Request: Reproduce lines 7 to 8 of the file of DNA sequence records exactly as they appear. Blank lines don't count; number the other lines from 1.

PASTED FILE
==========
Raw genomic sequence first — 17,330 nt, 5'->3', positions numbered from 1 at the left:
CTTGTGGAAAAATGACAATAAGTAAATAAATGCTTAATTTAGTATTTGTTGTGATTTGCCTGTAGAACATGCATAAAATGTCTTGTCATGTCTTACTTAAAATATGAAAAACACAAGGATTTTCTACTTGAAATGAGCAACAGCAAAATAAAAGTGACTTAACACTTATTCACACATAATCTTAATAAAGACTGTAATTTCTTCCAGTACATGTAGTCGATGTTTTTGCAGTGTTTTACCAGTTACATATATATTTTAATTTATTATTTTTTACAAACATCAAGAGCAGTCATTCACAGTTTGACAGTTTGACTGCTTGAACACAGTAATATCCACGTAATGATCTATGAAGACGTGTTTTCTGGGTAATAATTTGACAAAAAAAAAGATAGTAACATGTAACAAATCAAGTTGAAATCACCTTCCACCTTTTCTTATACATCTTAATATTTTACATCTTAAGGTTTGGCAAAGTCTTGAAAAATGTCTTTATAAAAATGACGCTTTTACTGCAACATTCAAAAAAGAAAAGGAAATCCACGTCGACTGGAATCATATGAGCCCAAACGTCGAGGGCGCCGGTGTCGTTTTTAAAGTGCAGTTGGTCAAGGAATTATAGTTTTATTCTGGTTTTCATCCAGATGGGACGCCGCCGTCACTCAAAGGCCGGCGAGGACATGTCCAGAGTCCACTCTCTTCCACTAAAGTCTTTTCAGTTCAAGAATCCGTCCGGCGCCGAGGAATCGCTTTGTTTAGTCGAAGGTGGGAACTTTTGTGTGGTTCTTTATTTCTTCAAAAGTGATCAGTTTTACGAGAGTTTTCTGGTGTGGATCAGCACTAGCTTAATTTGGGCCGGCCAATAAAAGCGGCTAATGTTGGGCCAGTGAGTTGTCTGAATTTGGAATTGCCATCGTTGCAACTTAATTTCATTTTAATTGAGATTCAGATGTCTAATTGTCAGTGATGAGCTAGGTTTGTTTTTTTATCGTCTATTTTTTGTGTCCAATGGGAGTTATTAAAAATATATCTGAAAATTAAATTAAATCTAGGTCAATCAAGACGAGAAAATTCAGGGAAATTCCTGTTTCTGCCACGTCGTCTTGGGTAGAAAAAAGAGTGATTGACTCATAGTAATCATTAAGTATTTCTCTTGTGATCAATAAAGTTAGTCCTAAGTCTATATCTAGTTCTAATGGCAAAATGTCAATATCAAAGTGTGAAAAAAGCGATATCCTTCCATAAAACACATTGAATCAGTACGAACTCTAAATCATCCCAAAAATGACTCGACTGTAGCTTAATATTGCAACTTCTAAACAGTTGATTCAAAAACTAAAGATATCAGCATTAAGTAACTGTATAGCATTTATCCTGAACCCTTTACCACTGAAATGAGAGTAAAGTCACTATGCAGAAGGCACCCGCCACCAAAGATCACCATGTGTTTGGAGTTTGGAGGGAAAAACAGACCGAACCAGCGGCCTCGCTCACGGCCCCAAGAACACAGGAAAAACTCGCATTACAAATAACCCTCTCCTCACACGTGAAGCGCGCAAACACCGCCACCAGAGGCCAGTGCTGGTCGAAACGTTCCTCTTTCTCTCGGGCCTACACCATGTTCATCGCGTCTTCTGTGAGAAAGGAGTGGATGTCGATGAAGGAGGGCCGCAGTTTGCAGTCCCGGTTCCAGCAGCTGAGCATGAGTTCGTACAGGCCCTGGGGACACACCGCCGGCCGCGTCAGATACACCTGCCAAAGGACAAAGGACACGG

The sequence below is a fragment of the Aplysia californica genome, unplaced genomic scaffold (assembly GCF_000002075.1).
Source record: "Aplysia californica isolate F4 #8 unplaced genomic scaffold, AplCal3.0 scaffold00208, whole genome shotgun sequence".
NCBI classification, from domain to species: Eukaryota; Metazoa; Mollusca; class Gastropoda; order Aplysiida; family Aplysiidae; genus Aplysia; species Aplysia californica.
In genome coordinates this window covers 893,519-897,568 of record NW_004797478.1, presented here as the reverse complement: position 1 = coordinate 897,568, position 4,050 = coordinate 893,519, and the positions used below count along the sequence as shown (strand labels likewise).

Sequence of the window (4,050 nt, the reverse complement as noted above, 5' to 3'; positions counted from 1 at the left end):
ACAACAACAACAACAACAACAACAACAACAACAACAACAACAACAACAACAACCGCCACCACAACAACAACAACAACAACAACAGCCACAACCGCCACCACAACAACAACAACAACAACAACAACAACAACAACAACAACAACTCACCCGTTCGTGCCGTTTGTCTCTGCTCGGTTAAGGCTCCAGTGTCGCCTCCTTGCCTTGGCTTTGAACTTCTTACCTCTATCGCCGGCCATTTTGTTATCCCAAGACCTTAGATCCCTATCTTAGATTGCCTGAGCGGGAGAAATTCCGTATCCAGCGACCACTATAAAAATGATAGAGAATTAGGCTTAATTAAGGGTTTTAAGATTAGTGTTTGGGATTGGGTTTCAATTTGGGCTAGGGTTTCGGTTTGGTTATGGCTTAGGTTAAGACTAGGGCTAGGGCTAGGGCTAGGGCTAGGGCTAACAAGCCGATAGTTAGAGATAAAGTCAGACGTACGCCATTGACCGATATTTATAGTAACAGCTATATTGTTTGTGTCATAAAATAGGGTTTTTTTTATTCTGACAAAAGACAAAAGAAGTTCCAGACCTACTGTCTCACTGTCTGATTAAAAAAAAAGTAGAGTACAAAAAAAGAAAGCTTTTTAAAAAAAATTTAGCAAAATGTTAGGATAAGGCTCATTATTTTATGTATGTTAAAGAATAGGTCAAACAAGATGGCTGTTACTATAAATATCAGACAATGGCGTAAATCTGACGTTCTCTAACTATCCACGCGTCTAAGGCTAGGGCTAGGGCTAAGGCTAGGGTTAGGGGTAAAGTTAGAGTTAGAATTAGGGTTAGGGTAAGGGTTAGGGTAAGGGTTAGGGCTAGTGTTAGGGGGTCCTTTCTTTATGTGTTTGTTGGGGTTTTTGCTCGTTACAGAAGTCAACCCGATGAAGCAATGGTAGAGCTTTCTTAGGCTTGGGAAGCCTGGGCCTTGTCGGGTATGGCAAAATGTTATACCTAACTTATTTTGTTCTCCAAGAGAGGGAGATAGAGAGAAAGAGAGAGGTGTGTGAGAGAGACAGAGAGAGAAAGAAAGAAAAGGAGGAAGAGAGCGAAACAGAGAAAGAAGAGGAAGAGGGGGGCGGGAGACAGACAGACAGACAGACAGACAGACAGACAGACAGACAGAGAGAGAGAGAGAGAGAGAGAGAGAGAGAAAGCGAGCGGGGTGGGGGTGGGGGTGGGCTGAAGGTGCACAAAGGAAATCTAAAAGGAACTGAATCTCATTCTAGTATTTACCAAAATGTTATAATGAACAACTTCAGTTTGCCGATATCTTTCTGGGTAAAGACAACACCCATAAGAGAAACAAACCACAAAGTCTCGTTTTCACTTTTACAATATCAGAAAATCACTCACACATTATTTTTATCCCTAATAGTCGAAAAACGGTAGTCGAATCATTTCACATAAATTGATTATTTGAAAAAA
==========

Sequence of the window (4,050 nt, the reverse complement as noted above, 5' to 3'; positions counted from 1 at the left end):
ACAACAACAACAACAACAACAACAACAACAACAACAACAACAACAACAACAACCGCCACCACAACAACAACAACAACAACAACAGCCACAACCGCCACCACAACAACAACAACAACAACAACAACAACAACAACAACAACAACTCACCCGTTCGTGCCGTTTGTCTCTGCTCGGTTAAGGCTCCAGTGTCGCCTCCTTGCCTTGGCTTTGAACTTCTTACCTCTATCGCCGGCCATTTTGTTATCCCAAGACCTTAGATCCCTATCTTAGATTGCCTGAGCGGGAGAAATTCCGTATCCAGCGACCACTATAAAAATGATAGAGAATTAGGCTTAATTAAGGGTTTTAAGATTAGTGTTTGGGATTGGGTTTCAATTTGGGCTAGGGTTTCGGTTTGGTTATGGCTTAGGTTAAGACTAGGGCTAGGGCTAGGGCTAGGGCTAGGGCTAACAAGCCGATAGTTAGAGATAAAGTCAGACGTACGCCATTGACCGATATTTATAGTAACAGCTATATTGTTTGTGTCATAAAATAGGGTTTTTTTTATTCTGACAAAAGACAAAAGAAGTTCCAGACCTACTGTCTCACTGTCTGATTAAAAAAAAAGTAGAGTACAAAAAAAGAAAGCTTTTTAAAAAAAATTTAGCAAAATGTTAGGATAAGGCTCATTATTTTATGTATGTTAAAGAATAGGTCAAACAAGATGGCTGTTACTATAAATATCAGACAATGGCGTAAATCTGACGTTCTCTAACTATCCACGCGTCTAAGGCTAGGGCTAGGGCTAAGGCTAGGGTTAGGGGTAAAGTTAGAGTTAGAATTAGGGTTAGGGTAAGGGTTAGGGTAAGGGTTAGGGCTAGTGTTAGGGGGTCCTTTCTTTATGTGTTTGTTGGGGTTTTTGCTCGTTACAGAAGTCAACCCGATGAAGCAATGGTAGAGCTTTCTTAGGCTTGGGAAGCCTGGGCCTTGTCGGGTATGGCAAAATGTTATACCTAACTTATTTTGTTCTCCAAGAGAGGGAGATAGAGAGAAAGAGAGAGGTGTGTGAGAGAGACAGAGAGAGAAAGAAAGAAAAGGAGGAAGAGAGCGAAACAGAGAAAGAAGAGGAAGAGGGGGGCGGGAGACAGACAGACAGACAGACAGACAGACAGACAGACAGACAGAGAGAGAGAGAGAGAGAGAGAGAGAGAGAAAGCGAGCGGGGTGGGGGTGGGGGTGGGCTGAAGGTGCACAAAGGAAATCTAAAAGGAACTGAATCTCATTCTAGTATTTACCAAAATGTTATAATGAACAACTTCAGTTTGCCGATATCTTTCTGGGTAAAGACAACACCCATAAGAGAAACAAACCACAAAGTCTCGTTTTCACTTTTACAATATCAGAAAATCACTCACACATTATTTTTATCCCTAATAGTCGAAAAACGGTAGTCGAATCATTTCACATAAATTGATTATTTGAAAAAA